Govt: Avoid using the Sedition Act


The government has directed the police to halt using the Sedition Act 1948 as Putrajaya moves to formulate new legislatures and rescinds the contentious law inherited from colonial rule.

Minister in the Prime Minister’s Department Datuk Liew Vui Keong (picture) said the government wants the law reviewed, amended or abolished as soon as possible.

“On principle, the government is in fact in the process of evaluating the Sedition Act with the intention to abolish it. Although it is still in progress, we are aiming for a decision soon,” he said in Dewan Rakyat yesterday.

He was responding to Fahmi Fadzil (Pakatan Harapan-Lembah Pantai) who asked about the progress in the government’s move to abolish the controversial law as pledged by Pakatan prior to the general election and if the police would refrain from enforcing the law until changes were made.

“The police are told to avoid using the law as we are still in the process of reviewing it with an intention of amending it first or abolishing it entirely,” Liew said.

He said the related bill is being prepared and will be finalised soon.

Earlier this year, Liew said the bill to abolish the act will be tabled in the current parliamentary sitting.

He also said the government will introduce a law to replace the Sedition Act’s functions.

The government had announced a moratorium on the application of the law but lifted it in December last year due to exceptional cases that required the police to enforce the Sedition Act.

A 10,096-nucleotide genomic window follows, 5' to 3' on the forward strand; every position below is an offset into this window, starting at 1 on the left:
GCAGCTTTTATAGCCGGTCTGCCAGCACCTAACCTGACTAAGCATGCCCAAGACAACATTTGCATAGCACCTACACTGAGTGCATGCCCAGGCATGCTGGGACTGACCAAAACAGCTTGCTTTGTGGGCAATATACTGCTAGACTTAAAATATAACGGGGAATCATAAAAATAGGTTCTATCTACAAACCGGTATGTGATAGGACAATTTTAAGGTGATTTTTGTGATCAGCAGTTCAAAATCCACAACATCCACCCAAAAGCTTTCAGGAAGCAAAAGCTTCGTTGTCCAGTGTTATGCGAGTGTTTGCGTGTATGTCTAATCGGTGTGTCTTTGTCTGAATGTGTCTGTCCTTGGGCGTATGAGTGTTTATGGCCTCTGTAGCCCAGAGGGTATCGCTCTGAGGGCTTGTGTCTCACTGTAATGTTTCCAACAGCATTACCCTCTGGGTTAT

Liew also said Prime Minister (PM) Tun Dr Mahathir Mohamad was unhappy over the move to arrest government critics, stressing that politicians must be able to handle criticisms.

“The government, under the leadership of Dr Mahathir, disagrees with the arrest of individuals who insult the government or Cabinet members.

“We do not stop individuals from voicing out, as well as giving constructive criticism to the government, or to anyone who is part of the administration,” he said in a response to Wong Shu Qi (Pakatan Harapan-Kluang), who asked about the government’s stand on the arrest a man for insulting the PM.

“However, the freedom to criticise does not mean anyone can slander others as it is still a violation of the law including words meant to hurt others and disrupt public order,” he added.

Liew cited two laws — Section 298 and 298A of the Penal Code — that could be used against those who utter or publish words meant to cause hurt.

“According to Section 298, uttering or publishing words with the deliberate intent to wound the religious feelings of any person is an offence with a one-year jail term as the maximum penalty, a fine or both.

“As for Section 298A, uttering or publishing words with the intent of causing disharmony, disunity, feelings of enmity, hatred or ill will that could prejudice the maintenance of harmony and unity on grounds of religion’ is too an offence,” Liew said, adding that the maximum penalty under this law is a two to five years’ jail.

On freedom of speech and confronting abusers of social media, Liew said Article 10(1) of the Federal Constitution guarantees freedom of speech but it is subject to restrictions under the laws related to national security, bilateral ties with other countries, public peace, morality and parliamentary privileges.

He added that the people are free to hold demonstrations, provided they abide by the Peaceful Assembly Act 2012.


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